A book stuffed with irreverent comedy, funny in a way that few since the 1970s and 80s have dared to be. A writer who is prepared to stick two-fingers at the stifling blanket of multicultural non-offensiveness that has been allowed to slowly suffocate comedy, and so cultural diversity. The 1970s were the highwater mark of freedom to mock, which is an exacting measure of freedom of speech. Yes, the weak need to be guarded, but they don’t need to be protected by a righteous piety which filters out everything that could give any possible offense to any Tom, Dick or Titty.

   So it is great to read a writer that is prepared to be rude, even if he completely overdoses on the comedy in what leaves, and in certain atypical social groups enters, the arse. And yet, even in this book there are groups that the author chooses not to offend. There is still an element of protectionism towards certain left of centre ‘BBC type standards’ of middle-class self-righteous piety. Perhaps that is genuinely the ground Saunders rests on, like some latter day Ben Elton, or just perhaps this author still compromises comedy to protect certain of his sacred cows.

   But all in all, and especially considering the now comparative weakness, the containment, of British humour, this book absolutely deserves five stars. Writing like this helps give me confidence that the tide can be turned against the political correctness and the sanitisation of public thought. The ‘private eye’ of diverse all has been shown a crack in the door- a hope for escape from bland multicultural sterilization. In this writing, our everybody-cultured society had been found a little air. Not all fresh air exactly, as, as I said, Mervyn vs. Dennis is far too heavily focused on bottom humour, but certainly a wind of unfettered, socially penetrating, liberating humour.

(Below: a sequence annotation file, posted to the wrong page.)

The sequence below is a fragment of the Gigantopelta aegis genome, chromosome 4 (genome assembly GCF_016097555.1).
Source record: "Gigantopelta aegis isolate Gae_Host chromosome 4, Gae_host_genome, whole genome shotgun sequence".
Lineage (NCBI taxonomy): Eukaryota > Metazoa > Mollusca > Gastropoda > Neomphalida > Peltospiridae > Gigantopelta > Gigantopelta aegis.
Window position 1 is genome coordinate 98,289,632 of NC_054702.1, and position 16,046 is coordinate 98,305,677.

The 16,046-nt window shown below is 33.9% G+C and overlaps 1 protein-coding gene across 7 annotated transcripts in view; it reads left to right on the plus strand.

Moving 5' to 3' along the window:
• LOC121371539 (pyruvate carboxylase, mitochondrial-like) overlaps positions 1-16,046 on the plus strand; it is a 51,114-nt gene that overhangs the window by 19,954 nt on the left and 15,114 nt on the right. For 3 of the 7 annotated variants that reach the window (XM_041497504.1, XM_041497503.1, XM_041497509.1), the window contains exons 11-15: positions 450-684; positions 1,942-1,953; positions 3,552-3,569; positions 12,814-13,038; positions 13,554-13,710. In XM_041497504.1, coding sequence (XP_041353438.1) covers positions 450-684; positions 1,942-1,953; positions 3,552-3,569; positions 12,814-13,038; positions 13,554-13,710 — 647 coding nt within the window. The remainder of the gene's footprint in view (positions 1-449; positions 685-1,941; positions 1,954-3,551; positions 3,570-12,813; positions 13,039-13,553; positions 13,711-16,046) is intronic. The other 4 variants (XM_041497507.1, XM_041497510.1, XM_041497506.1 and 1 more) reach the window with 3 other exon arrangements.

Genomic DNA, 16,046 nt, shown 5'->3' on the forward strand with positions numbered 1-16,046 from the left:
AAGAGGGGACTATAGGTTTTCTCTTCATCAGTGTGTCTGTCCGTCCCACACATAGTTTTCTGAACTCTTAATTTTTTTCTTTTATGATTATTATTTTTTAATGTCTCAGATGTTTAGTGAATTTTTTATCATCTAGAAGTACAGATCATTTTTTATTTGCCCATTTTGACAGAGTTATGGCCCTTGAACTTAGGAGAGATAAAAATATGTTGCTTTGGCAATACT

Saunders’ writing is good, his comic timing is excellent. Now all he needs to do is put a cork in his craphole jokes and instead write to take the piss out of his own values as well as those of those that are even now almost beyond the fringe of cultural piety.

   Not suitable reading for those that think they have a social right not to be offended.          More pineapples and exotic fruitcakes, please, Mr. Saunders.

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